KAIROS Calls for Apocalyptic Living

prophetic witness

Over the last two centuries, the Western World has made great strides in abolishing slavery, improving corporate treatment of the environment, putting an end to racism and creating a more materially equitable society — that is, depending on whose history you’re reading.

If we take a realistic approach to today’s domestic and global social realities, it is impossible to deny that for every justice-seeking step forward, our society has — concurrently — taken two or three steps back, much to the chagrin of the invisible Church.

Take, for example, the well known and often quoted statistic that there are, globally, more slaves in bondage at this very moment than there were for the entire length of the American slave trade. The atrocities are of equal weight concerning humanity’s treatment of the environment and each other — both here in Canada and abroad. One of the worst environmental and social injustices in the world involves the Canadian oil companies flooding the Northern Alberta watershed with toxins, which are the cause of lethal cancers responsible for killing members of the First Nations community in Fort Chipewyan.

Also suffering from abuse are the migrant workers employed on tar sand project sites. Enticed by the promise of Canadian capital, these workers are void of rights upon arrival, and coerced to labour under inhumane conditions leading to illness, exhaustion, and even death (there have been documented events, for example, of exhausted workers driving heavy equipment off high ledges to their demise).

Despite such human rights abuses, the use of unethically sourced fuels are woven so intricately into the fabric of society that it seems impossible — even for faithful followers of Christ — to do anything but comply and hope for better days. This problem is persistent in regards to all justice issues. There is one group of believers, however, who have taken up the holy commission to do justice, and to strive to see the realization of that justice today.

Persistently seeking justice

That group is KAIROS, and throughout the third week of June, the Canadian Ecumenical Justice organization conducted its first nation-wide gathering, hosting delegate members from all across the country and from all sectors of society. Since its inception in 1996, KAIROS has worked diligently to follow the biblical call to “do justice, and to love kindness, and to walk humbly with your God.” Comprised of 11 different member churches, the organization is truly ecumenical, representing the full spectrum of Christian thought concerning what it means to “do justice.” Fully aware of the social problems woven through the fabric of modern society, KAIROS calls for social change, and this recent gathering was a strengthening of that call throughout the entire KAIROS network.

Essential to the gathering was the presence of the multiple voices found within this country — many of which spend much of their time on the fringes of society. These include the disabled, First Peoples, youth, and the impoverished. In fact, including these voices gave the conference a more genuinely authentic feel, as the Church, while calling for justice, was forced to act justly within the immediate KAIROS community. This justice included observing the privilege of “dominant culture” Canadians to use land which traditionally belongs to this country’s First Peoples (including the land upon which the university of Waterloo has been constructed). KAIROS members were welcomed to the land by friends belonging to First Peoples communities who patiently taught “dominant culture” Canadians about the sacredness of the land. This deepened and enriched the cause for environmental justice. The multiplicity of voices had similar effects on all ways of doing justice — from fair trade initiatives to First People’s justice.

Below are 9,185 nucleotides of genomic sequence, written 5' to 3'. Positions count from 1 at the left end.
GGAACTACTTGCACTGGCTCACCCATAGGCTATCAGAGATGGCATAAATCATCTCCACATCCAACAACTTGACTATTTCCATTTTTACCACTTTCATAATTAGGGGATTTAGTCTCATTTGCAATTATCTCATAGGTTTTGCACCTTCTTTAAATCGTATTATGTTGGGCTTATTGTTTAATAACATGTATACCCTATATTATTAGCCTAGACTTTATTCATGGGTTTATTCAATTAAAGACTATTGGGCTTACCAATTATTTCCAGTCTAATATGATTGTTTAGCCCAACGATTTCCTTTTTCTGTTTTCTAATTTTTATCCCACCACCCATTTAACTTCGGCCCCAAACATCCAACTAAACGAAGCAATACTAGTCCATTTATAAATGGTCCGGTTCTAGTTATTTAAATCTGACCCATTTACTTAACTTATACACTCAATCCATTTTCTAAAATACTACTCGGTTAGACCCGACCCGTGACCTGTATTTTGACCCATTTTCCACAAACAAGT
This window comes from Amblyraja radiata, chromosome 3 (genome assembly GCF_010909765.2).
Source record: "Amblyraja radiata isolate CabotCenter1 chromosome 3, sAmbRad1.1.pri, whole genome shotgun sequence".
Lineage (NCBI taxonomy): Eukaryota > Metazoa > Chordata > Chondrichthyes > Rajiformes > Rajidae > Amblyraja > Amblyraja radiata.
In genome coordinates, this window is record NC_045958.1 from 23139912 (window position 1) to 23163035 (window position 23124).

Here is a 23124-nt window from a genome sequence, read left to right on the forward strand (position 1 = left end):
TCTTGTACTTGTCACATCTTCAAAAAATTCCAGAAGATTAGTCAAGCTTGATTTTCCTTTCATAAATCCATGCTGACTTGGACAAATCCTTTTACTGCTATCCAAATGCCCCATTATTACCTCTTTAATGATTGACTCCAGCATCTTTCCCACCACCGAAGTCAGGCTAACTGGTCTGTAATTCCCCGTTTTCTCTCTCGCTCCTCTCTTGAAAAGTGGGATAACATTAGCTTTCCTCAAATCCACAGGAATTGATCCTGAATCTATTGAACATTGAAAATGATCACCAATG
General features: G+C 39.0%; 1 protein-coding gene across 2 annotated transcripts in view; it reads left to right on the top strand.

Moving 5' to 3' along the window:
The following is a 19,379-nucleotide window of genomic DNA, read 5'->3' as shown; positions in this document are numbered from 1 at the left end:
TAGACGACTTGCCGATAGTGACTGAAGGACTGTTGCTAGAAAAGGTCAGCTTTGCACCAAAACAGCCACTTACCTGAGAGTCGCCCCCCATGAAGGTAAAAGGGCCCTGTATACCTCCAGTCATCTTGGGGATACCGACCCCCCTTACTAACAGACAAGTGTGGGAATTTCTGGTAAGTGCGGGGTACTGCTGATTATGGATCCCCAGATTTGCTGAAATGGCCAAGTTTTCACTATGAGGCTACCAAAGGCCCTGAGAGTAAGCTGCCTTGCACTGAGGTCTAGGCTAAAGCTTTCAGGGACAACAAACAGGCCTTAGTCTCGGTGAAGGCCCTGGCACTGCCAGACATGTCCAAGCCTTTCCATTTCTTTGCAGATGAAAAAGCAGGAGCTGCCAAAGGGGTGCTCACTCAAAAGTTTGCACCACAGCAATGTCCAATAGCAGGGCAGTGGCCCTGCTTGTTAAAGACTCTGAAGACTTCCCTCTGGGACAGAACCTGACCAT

Indeed, the gathering focused not only on the encouragement and networking of KAIROS members, but also on fostering new ways of thinking to direct the new world order forming out the ashes of the present economical crisis. The gathering’s title — “The End of the World as We Know It… Thank God!” — spoke to the apocalyptic nature of the crisis and the importance of living out of that reality. Living out of apocalypse, in fact, is exactly how justice is to be carried out, urged Ched Myers — one of the gathering’s plenary speakers — for hidden within the word’s meaning is a definite sense of the unmasking of history.

In apocalypse, then, the culture of injustice characteristic of modern society is revealed—or unveiled—so that reality is viewed from the standpoint of redemption, and from the perspective of the poor and marginalized. From such a perspective flows forth a new way of living that is inclusive towards all of creation. Buying fairly traded products, using renewable energy sources, and even actively advocating for justice are all included in this new way. An apocalyptic sense of justice sees the world as it should be—renewed by God—and strives to follow Jesus into the coming of the new creation. KAIROS, then, lives out of that apocalyptic view of the new world, unmasking the present order and leading the ecumenical charge, racing fervently towards redemption and the completed justice of God’s New Creation.

Filed in: Spirited Reflections


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